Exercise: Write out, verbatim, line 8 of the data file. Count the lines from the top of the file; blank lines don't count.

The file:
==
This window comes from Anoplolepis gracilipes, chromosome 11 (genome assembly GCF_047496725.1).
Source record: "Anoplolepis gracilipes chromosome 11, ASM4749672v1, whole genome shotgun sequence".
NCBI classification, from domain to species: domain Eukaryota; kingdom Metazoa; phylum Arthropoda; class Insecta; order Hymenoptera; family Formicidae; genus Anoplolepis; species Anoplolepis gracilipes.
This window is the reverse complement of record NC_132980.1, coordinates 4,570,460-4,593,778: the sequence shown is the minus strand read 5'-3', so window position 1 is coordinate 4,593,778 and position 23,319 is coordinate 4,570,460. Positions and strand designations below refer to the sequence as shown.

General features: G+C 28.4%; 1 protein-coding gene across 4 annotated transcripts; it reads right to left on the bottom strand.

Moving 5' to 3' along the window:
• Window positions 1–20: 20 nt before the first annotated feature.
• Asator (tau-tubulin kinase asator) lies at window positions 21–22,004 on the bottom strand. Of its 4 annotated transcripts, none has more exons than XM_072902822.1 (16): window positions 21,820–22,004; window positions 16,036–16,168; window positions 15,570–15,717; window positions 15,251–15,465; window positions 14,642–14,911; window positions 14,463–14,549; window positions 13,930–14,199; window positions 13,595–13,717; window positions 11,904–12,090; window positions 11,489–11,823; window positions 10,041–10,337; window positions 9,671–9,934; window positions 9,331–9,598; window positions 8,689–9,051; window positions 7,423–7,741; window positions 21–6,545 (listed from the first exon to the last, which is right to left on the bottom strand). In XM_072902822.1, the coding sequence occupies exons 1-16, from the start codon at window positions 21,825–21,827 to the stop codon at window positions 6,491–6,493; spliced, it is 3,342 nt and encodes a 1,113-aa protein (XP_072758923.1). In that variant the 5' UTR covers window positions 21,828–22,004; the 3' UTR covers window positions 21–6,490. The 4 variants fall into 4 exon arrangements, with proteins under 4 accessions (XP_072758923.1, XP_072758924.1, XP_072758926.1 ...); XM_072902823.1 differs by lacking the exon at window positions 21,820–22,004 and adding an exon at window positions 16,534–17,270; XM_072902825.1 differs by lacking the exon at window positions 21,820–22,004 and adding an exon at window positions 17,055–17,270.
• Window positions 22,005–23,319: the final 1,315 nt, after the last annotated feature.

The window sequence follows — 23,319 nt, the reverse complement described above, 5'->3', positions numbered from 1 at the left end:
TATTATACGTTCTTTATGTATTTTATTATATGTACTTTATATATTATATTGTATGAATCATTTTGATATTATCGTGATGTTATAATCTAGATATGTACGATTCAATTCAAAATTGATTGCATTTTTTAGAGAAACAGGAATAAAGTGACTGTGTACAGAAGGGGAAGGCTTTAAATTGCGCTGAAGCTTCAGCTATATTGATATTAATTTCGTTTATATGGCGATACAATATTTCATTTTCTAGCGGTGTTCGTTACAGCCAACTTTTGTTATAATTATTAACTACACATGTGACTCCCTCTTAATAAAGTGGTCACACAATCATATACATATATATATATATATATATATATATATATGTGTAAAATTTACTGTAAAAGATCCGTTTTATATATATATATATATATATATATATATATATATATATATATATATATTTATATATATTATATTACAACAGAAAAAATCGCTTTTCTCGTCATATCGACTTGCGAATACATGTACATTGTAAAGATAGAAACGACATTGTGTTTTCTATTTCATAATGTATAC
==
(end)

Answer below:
• Asator (tau-tubulin kinase asator) lies at window positions 21–22,004 on the bottom strand. Of its 4 annotated transcripts, none has more exons than XM_072902822.1 (16): window positions 21,820–22,004; window positions 16,036–16,168; window positions 15,570–15,717; window positions 15,251–15,465; window positions 14,642–14,911; window positions 14,463–14,549; window positions 13,930–14,199; window positions 13,595–13,717; window positions 11,904–12,090; window positions 11,489–11,823; window positions 10,041–10,337; window positions 9,671–9,934; window positions 9,331–9,598; window positions 8,689–9,051; window positions 7,423–7,741; window positions 21–6,545 (listed from the first exon to the last, which is right to left on the bottom strand). In XM_072902822.1, the coding sequence occupies exons 1-16, from the start codon at window positions 21,825–21,827 to the stop codon at window positions 6,491–6,493; spliced, it is 3,342 nt and encodes a 1,113-aa protein (XP_072758923.1). In that variant the 5' UTR covers window positions 21,828–22,004; the 3' UTR covers window positions 21–6,490. The 4 variants fall into 4 exon arrangements, with proteins under 4 accessions (XP_072758923.1, XP_072758924.1, XP_072758926.1 ...); XM_072902823.1 differs by lacking the exon at window positions 21,820–22,004 and adding an exon at window positions 16,534–17,270; XM_072902825.1 differs by lacking the exon at window positions 21,820–22,004 and adding an exon at window positions 17,055–17,270.